AT&T Wireless Services Inc., the nation's third-largest wireless operator, Tuesday posted a fourth-quarter net loss as it added subscribers at the low end of its target and average revenues per customer dropped 8 percent.

The fourth-quarter net loss totaled $1.2 billion, or 48 cents a share, compared with income of $411 million, or 15 cents a share a year ago.

Its loss from continuing operations was $355 million, or 14 cents a share, compared with income $488 million, or 18 cents a share a year ago. Analysts on average were expecting a loss of 6 cents according to Thomson Financial/First Call with loss estimates ranging from 2 cents to 10 cents.

AT&T Wireless had warned in October that earnings would be sequentially lower in the fourth quarter because third quarter results were boosted by a one-time income tax benefit. The company had a profit of $77 million, or 3 cents a share, in the third quarter.

AT&T Wireless added 927,000 subscribers in the quarter, at the low end of its targeted range of 900,000 to 1 million. It ended the quarter with 18.0 million customers, a 19 percent increase from the prior year.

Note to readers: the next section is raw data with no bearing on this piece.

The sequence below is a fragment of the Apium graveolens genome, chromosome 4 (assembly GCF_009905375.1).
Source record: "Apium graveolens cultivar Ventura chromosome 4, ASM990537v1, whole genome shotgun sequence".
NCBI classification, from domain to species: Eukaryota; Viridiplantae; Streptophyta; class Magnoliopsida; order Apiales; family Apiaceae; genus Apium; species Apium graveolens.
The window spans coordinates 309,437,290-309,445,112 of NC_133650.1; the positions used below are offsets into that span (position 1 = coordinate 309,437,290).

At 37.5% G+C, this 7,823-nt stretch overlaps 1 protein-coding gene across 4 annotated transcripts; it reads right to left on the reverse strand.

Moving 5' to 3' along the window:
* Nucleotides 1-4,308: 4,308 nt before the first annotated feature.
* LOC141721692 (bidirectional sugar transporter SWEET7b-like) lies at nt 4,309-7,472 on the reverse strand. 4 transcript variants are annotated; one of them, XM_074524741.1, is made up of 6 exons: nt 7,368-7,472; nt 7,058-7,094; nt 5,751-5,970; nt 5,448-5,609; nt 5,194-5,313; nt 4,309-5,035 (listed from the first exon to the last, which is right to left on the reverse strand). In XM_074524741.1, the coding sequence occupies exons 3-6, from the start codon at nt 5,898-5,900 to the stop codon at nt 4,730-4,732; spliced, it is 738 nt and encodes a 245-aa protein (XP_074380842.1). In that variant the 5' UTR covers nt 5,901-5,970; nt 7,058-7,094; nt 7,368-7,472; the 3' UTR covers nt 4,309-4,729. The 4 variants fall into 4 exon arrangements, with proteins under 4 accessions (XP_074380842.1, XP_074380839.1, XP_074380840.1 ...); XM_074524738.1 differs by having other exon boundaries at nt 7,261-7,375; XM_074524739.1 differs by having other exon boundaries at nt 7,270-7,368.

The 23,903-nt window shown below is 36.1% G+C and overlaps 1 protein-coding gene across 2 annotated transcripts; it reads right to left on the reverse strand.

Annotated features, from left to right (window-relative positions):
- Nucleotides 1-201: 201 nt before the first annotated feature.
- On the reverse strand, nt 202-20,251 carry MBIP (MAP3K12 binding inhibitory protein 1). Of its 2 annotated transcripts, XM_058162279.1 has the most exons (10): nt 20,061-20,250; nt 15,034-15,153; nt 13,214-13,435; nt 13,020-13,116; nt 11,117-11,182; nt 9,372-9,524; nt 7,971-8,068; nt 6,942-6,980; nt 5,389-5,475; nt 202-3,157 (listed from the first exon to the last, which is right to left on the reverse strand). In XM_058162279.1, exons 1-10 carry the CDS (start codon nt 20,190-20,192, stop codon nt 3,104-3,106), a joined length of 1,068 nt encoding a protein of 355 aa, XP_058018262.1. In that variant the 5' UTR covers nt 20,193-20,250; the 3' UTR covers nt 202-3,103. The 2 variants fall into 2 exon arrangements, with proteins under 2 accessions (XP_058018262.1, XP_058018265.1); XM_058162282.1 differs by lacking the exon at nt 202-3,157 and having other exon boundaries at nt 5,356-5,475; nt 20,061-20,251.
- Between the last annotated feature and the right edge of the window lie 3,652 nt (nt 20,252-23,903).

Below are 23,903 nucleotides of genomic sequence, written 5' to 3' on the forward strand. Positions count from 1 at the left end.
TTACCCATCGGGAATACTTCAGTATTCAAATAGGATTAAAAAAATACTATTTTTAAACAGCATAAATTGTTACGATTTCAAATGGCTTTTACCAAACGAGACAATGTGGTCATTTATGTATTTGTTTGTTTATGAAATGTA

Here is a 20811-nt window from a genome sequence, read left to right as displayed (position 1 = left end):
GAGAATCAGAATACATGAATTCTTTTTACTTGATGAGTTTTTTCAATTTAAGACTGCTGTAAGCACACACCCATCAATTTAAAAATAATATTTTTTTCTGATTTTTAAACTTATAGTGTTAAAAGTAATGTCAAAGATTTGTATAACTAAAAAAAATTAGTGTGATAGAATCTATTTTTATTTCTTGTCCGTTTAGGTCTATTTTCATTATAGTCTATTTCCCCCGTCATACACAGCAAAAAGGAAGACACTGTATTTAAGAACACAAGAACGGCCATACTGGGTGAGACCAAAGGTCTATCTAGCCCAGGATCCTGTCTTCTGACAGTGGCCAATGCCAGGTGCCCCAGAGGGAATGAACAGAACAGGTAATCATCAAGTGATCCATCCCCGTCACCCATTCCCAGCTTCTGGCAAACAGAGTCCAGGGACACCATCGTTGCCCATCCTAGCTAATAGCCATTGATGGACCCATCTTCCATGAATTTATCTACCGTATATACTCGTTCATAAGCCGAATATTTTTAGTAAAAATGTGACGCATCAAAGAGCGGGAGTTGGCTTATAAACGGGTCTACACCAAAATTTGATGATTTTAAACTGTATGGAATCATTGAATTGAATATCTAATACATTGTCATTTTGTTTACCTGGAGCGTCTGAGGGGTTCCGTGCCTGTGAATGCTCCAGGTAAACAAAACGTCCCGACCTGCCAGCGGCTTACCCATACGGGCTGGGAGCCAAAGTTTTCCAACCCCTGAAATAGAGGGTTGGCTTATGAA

AT&T's weak subscriber additions confirmed fears that the industry was slowing down as a result of the economy and a higher penetration rate. As more people own cell phones, it becomes more difficult to add each new customer.

For 2002, the company expects its subscriber growth rate, on a consolidated basis, and service revenue growth to be in the low teens.

Customer turnover, or churn, was 2.7 percent, a 20-basis point improvement from the year-ago quarter and a 40-basis point improvement from the third quarter of 2001. A basis point is one-one hundredth of a percent.

The Redmond, Washington-based company said total consolidated revenues grew 18.7 percent to $3.528 billion. Services revenue for the mobility business, which sells cell phone service, increased 23.1 percent to $3.241 billion in the fourth quarter compared to $2.634 billion for the year-ago quarter.

Service revenues were helped by to continued subscriber growth and increased usage, partially offset by lower average revenue per user, which fell 8 percent to $60.80.

AT&T Wireless mobility EBITDA, or earnings before interest, taxes, depreciation and amortization, for the fourth quarter jumped 74.9 percent to $666 million. The company said it had higher network costs driven by increased customer usage, as well as slightly higher customer acquisition, customer care and billing costs. For 2002, it said EBITDA growth is expected to be in the low 30 percent range.

Shares of AT&T Wireless closed at $11.75 on the New York Stock Exchange on Monday. The stock has underperformed the Philadelphia Stock Exchange's wireless telecommunications index by about 6 percent over the past year.